Jack Shafer

Stop Acting Surprised By Powerful Veeps
January 05, 2013

Nearly every veep since 1976 has been the "most powerful ever."

Where Honey Boo Boo, Barack Obama, and Madonna Meet
December 15, 2012

What we can learn from Twitter and Facebook's year-in-review lists.

Television Anchors’ Reign of Tyranny Over Presidential Debates Must End!
October 11, 2012

Jim Lehrer is a terrible debate moderator, but he's not the only one.

Jonah Goldberg Replies!
June 01, 2012

 My most recent TRB column ("Trite Makes Right") took on Jonah Goldberg's contention that liberals, because they make their arguments less openly, recite clichés more often than conservatives do. Part of the fun in attacking Goldberg is that he is (to borrow a favorite phrase of Reuters press columnist Jack Shafer) a slow-moving target that bleeds profusely when hit. Goldberg has nowreplied to my column in classic Goldberg fashion, i.e. by asserting that his thoughts are too subtle (and too frequently expressed in Latin phrases) to be grasped by mental pygmies such as ...

Jonah Goldberg Replies!
May 31, 2012

My most recent TRB column ("Trite Makes Right") took on Jonah Goldberg's contention that liberals, because they make their arguments less openly, recite clichés more often than conservatives do. Part of the fun in attacking Goldberg is that he is (to borrow a favorite phrase of Reuters press columnist Jack Shafer) a slow-moving target that bleeds profusely when hit. Goldberg has now replied to my column in classic Goldberg fashion, i.e. by asserting that his thoughts are too subtle (and too frequently expressed in Latin phrases) to be grasped by mental pygmies such as ...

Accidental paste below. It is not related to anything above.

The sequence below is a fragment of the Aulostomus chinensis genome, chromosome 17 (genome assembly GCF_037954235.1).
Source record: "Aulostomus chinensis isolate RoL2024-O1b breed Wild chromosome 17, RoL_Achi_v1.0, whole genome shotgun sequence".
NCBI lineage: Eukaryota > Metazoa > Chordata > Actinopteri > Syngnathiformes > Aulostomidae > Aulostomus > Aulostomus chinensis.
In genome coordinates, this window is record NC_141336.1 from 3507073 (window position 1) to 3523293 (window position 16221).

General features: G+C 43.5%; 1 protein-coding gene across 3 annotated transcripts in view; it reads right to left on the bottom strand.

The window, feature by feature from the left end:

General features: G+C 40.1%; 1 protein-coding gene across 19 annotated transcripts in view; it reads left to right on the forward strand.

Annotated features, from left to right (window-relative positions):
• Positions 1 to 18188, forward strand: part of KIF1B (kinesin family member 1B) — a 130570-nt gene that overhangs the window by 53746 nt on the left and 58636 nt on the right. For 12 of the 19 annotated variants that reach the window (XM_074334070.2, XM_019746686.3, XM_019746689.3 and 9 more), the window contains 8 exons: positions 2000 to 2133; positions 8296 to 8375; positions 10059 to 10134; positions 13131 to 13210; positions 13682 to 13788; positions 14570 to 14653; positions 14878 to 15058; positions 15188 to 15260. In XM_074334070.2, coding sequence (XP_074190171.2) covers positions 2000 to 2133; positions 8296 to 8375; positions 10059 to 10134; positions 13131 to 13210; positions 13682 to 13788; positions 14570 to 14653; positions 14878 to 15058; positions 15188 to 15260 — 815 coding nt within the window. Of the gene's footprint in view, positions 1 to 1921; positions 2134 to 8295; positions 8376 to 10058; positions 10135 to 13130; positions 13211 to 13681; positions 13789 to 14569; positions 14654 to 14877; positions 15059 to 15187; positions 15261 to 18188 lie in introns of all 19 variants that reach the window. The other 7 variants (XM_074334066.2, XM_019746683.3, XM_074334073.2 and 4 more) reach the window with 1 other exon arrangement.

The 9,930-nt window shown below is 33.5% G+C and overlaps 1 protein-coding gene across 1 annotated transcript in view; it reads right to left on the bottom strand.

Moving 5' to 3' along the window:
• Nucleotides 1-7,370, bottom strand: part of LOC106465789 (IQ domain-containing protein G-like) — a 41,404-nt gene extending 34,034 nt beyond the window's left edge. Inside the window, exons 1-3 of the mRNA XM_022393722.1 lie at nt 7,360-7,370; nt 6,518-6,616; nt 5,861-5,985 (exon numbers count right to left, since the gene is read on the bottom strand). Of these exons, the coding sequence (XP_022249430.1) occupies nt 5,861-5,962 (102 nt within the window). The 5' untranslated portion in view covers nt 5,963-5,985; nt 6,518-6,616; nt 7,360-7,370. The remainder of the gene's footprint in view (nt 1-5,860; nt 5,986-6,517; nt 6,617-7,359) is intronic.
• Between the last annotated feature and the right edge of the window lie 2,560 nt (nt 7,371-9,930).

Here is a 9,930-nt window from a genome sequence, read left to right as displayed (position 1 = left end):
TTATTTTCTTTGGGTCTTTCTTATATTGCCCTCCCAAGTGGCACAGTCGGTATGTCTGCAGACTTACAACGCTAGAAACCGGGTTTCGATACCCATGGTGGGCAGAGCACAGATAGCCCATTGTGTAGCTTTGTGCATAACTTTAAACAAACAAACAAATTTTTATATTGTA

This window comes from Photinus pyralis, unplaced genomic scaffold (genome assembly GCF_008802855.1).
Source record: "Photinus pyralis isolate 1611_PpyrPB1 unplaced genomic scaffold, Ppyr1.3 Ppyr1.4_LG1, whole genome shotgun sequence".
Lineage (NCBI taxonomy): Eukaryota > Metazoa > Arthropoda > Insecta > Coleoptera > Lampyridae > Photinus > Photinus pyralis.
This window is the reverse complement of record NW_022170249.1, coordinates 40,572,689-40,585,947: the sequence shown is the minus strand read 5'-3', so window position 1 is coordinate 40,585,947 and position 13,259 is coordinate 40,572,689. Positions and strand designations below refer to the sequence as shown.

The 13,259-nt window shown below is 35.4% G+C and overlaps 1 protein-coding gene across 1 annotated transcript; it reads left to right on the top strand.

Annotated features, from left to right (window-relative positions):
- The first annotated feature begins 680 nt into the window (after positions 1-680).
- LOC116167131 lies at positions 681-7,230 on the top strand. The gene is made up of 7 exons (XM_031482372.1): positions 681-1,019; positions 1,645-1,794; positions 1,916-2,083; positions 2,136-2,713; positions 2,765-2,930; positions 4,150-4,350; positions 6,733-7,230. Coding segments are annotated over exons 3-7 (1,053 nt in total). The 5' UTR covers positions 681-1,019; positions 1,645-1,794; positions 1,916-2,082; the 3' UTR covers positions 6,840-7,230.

Winning The Hour
January 06, 2012

When editing or mentoring overeager young journalists, my friend and former Slate colleague Jack Shafer, now media columnist for Reuters, loves to repeat something Warren Beatty once said to the bombastic screenwriter John Milius. (The source is an interview with the depressive screenwriter Paul Schrader in Film Comment; Shafer has been using Beatty's line since that issue hit the newsstands in March 1976.) Beatty, Milius, and Schrader were having a script meeting and Beatty was trying to convey to Milius what was wrong with his full-tilt, relentlessly unmodulated approach.

How the Giffords Tragedy Made Me Anti-Anti-Anti Political Hate Speech
January 09, 2011

Slate’s Jack Shafer has posted a characteristically irreverent piece on “The awesome stupidity of the calls to tamp down political speech in the wake of the Giffords shooting,” as the piece’s sub-title describes it. I haven’t personally called on anyone to tamp down their political speech since the Giffords tragedy. But had I been moved to comment, I would almost certainly have joined the ranks of the awesomely stupid.  As it happens, I think Shafer’s anti-anti-hate speech position hinges on three analytical mistakes.

Fox News Still Biased; Film At 11
December 09, 2010

Jack Shafer, unlike me, sees no problem with Fox News demanding its hosts stop using the phrase public option: The call to refer to the program as the government option instead of the public option came from Republican pollster Frank Luntz, Media Matters and Kurtz report. But this shouldn't disqualify the new term from the Fox News stylebook. Government option is superior to public option in that it emphasizes that the government—and thus the taxpayers—will be footing the bill.

Covering the Coverage of the 2010 Elections
November 03, 2010

Jesse Singal bravely agreed to watch the cable news coverage of Election Day 2010, in its entirety, and report on it for us. These are the illuminating results: Mine Eyes Will See No Glory I'll be spending the remainder of this afternoon and evening watching election night coverage and blogging about it here. Think of it as an ultra-concentrated reenactment of the Chilean miners' ordeal.

In Defense of TV News
November 02, 2010

Jack Shafer, in what I can only assume is a direct personal shot at me, comes out strongly against election-night TV coverage: [Prior to] projected winners, the network talent have almost nothing to do besides stretch their thin material. They chat with one another, crochet scarves outside of camera view, and switch to those interminable "two-ways" that anchors conduct with correspondents camped out at the "victory" parties of the candidates.

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